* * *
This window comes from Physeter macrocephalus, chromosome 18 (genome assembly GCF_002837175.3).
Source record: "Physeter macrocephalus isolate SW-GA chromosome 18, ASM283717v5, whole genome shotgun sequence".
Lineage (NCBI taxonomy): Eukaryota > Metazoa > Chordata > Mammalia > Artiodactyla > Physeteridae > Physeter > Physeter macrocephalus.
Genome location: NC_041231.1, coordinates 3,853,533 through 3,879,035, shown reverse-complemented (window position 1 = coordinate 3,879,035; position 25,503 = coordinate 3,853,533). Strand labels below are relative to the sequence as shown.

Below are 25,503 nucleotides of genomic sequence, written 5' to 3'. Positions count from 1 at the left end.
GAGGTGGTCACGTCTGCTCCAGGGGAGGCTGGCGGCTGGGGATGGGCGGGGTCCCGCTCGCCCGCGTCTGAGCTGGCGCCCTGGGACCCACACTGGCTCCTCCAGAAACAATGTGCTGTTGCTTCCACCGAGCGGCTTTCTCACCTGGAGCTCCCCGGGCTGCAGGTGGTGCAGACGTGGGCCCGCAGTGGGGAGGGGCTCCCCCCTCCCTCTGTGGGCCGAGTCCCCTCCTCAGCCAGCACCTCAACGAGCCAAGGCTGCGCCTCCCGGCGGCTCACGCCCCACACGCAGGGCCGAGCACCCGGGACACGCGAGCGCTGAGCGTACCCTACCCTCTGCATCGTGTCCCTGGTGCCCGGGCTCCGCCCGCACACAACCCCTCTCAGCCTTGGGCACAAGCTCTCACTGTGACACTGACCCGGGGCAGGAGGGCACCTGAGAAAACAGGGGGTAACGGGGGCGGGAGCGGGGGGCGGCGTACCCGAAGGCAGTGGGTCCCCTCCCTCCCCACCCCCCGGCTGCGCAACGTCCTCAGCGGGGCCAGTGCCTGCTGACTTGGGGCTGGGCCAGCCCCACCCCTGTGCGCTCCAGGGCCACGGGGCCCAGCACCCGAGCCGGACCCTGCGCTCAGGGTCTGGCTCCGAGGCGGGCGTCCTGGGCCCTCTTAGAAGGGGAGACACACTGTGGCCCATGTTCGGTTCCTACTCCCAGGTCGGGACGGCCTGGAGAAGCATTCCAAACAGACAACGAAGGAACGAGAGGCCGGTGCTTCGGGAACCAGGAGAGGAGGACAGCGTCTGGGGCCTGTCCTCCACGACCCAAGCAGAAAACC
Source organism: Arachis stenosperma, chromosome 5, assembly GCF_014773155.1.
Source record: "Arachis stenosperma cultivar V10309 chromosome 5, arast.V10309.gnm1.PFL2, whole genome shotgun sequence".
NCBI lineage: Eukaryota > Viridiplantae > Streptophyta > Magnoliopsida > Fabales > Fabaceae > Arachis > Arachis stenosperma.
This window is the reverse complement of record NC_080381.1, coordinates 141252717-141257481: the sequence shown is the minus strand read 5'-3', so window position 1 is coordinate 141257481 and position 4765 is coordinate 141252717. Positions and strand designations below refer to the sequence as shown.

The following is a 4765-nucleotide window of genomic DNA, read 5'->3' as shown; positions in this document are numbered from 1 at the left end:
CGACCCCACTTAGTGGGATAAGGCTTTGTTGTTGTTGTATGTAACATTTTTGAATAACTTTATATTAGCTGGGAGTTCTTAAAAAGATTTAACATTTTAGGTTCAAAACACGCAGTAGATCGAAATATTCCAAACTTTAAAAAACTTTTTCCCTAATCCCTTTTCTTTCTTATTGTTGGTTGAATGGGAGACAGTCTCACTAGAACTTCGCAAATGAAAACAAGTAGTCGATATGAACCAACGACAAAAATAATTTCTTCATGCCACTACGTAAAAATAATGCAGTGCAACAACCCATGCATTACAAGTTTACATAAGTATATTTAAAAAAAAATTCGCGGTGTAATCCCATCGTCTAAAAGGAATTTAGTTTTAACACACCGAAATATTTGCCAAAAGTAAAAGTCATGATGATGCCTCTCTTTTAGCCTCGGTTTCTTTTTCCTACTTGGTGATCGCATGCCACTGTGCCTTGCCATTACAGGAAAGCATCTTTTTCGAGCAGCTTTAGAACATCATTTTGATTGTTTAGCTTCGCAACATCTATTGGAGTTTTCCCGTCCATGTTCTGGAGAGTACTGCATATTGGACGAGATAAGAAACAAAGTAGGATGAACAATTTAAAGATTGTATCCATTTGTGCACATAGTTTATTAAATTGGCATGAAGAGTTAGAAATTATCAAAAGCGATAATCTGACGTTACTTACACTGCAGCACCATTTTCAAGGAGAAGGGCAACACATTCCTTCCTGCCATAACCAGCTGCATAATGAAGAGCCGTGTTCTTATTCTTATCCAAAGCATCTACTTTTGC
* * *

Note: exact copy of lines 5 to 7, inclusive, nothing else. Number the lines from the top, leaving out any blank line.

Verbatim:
Below are 25,503 nucleotides of genomic sequence, written 5' to 3'. Positions count from 1 at the left end.
GAGGTGGTCACGTCTGCTCCAGGGGAGGCTGGCGGCTGGGGATGGGCGGGGTCCCGCTCGCCCGCGTCTGAGCTGGCGCCCTGGGACCCACACTGGCTCCTCCAGAAACAATGTGCTGTTGCTTCCACCGAGCGGCTTTCTCACCTGGAGCTCCCCGGGCTGCAGGTGGTGCAGACGTGGGCCCGCAGTGGGGAGGGGCTCCCCCCTCCCTCTGTGGGCCGAGTCCCCTCCTCAGCCAGCACCTCAACGAGCCAAGGCTGCGCCTCCCGGCGGCTCACGCCCCACACGCAGGGCCGAGCACCCGGGACACGCGAGCGCTGAGCGTACCCTACCCTCTGCATCGTGTCCCTGGTGCCCGGGCTCCGCCCGCACACAACCCCTCTCAGCCTTGGGCACAAGCTCTCACTGTGACACTGACCCGGGGCAGGAGGGCACCTGAGAAAACAGGGGGTAACGGGGGCGGGAGCGGGGGGCGGCGTACCCGAAGGCAGTGGGTCCCCTCCCTCCCCACCCCCCGGCTGCGCAACGTCCTCAGCGGGGCCAGTGCCTGCTGACTTGGGGCTGGGCCAGCCCCACCCCTGTGCGCTCCAGGGCCACGGGGCCCAGCACCCGAGCCGGACCCTGCGCTCAGGGTCTGGCTCCGAGGCGGGCGTCCTGGGCCCTCTTAGAAGGGGAGACACACTGTGGCCCATGTTCGGTTCCTACTCCCAGGTCGGGACGGCCTGGAGAAGCATTCCAAACAGACAACGAAGGAACGAGAGGCCGGTGCTTCGGGAACCAGGAGAGGAGGACAGCGTCTGGGGCCTGTCCTCCACGACCCAAGCAGAAAACC
Source organism: Arachis stenosperma, chromosome 5, assembly GCF_014773155.1.